02 Sep Social connection is the strongest protective factor for depression
And it’s also one of the strongest contributors to happiness and wellbeing!
via Science Daily
Researchers from Massachusetts General Hospital (MGH) have identified a set of modifiable factors from a field of over 100 that could represent valuable targets for preventing depression in adults. In a study published in The American Journal of Psychiatry, the team named social connection as the strongest protective factor for depression, and suggested that reducing sedentary activities such as TV watching and daytime napping could also help lower the risk of depression.
“Depression is the leading cause of disability worldwide, but until now researchers have focused on only a handful of risk and protective factors, often in just one or two domains,” says Karmel Choi, PhD, investigator in the Department of Psychiatry and the Harvard T.H. Chan School of Public Health, and lead author of the paper. “Our study provides the most comprehensive picture to date of modifiable factors that could impact depression risk.”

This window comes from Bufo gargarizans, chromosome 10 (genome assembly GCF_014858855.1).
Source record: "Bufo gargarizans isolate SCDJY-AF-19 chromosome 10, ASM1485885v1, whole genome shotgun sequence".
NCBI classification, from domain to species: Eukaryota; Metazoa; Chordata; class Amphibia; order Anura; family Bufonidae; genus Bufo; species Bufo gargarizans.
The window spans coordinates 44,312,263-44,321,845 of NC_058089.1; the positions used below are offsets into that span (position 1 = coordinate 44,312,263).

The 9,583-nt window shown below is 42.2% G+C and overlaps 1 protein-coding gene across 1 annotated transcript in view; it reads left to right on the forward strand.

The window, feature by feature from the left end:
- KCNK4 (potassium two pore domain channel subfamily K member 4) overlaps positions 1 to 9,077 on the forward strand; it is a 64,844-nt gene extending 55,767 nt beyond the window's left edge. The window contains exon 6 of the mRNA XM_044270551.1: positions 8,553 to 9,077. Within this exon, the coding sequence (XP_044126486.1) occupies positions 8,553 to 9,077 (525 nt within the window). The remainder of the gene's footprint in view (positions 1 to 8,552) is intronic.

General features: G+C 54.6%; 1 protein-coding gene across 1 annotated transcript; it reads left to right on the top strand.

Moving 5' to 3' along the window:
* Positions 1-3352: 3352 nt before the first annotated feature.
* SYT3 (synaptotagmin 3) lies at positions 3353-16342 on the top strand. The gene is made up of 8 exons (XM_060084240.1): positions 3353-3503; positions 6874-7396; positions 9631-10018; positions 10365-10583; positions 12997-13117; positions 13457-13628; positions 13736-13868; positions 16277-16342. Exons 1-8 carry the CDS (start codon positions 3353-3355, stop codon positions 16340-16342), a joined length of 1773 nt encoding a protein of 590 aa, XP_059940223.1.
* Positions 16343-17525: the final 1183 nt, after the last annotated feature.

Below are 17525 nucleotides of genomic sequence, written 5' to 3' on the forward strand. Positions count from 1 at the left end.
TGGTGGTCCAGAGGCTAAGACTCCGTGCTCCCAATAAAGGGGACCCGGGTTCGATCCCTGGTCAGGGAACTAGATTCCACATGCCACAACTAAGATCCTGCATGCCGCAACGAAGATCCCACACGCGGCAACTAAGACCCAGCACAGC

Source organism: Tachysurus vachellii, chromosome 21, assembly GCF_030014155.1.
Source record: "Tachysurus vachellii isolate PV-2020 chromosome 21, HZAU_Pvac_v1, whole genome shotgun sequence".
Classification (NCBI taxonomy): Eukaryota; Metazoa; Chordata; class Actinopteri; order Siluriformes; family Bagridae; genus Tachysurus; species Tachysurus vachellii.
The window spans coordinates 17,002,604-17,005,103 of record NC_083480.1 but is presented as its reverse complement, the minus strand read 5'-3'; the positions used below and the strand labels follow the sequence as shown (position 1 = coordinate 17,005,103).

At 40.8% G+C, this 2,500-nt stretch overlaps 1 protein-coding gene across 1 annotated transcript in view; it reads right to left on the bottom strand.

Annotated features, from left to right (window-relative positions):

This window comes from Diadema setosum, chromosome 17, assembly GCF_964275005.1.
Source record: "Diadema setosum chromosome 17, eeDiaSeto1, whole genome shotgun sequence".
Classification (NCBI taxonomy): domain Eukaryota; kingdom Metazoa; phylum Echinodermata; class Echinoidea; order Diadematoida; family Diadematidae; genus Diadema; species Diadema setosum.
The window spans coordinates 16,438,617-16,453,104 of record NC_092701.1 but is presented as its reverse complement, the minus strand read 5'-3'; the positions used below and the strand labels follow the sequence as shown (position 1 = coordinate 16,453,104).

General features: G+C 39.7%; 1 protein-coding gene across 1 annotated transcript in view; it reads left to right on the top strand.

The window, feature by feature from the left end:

To that end, researchers took a two-stage approach. The first stage drew on a database of over 100,000 participants in the UK Biobank — a world-renowned cohort study of adults — to systematically scan a wide range of modifiable factors that might be associated with the risk of developing depression, including social interaction, media use, sleep patterns, diet, physical activity, and environmental exposures. This method, known as an exposure-wide association scan (ExWAS), is analogous to genome-wide association studies (GWAS) that have been widely used to identify genetic risk factors for disease. The second stage took the strongest modifiable candidates from ExWAS and applied a technique called Mendelian randomization (MR) to investigate which factors may have a causal relationship to depression risk. MR is a statistical method that treats genetic variation between people as a kind of natural experiment to determine whether an association is likely to reflect causation rather than just correlation…
… keep reading the full & original article HERE
#happiness #happy #happier #depression #mentalhealth #psychology #positivepsychology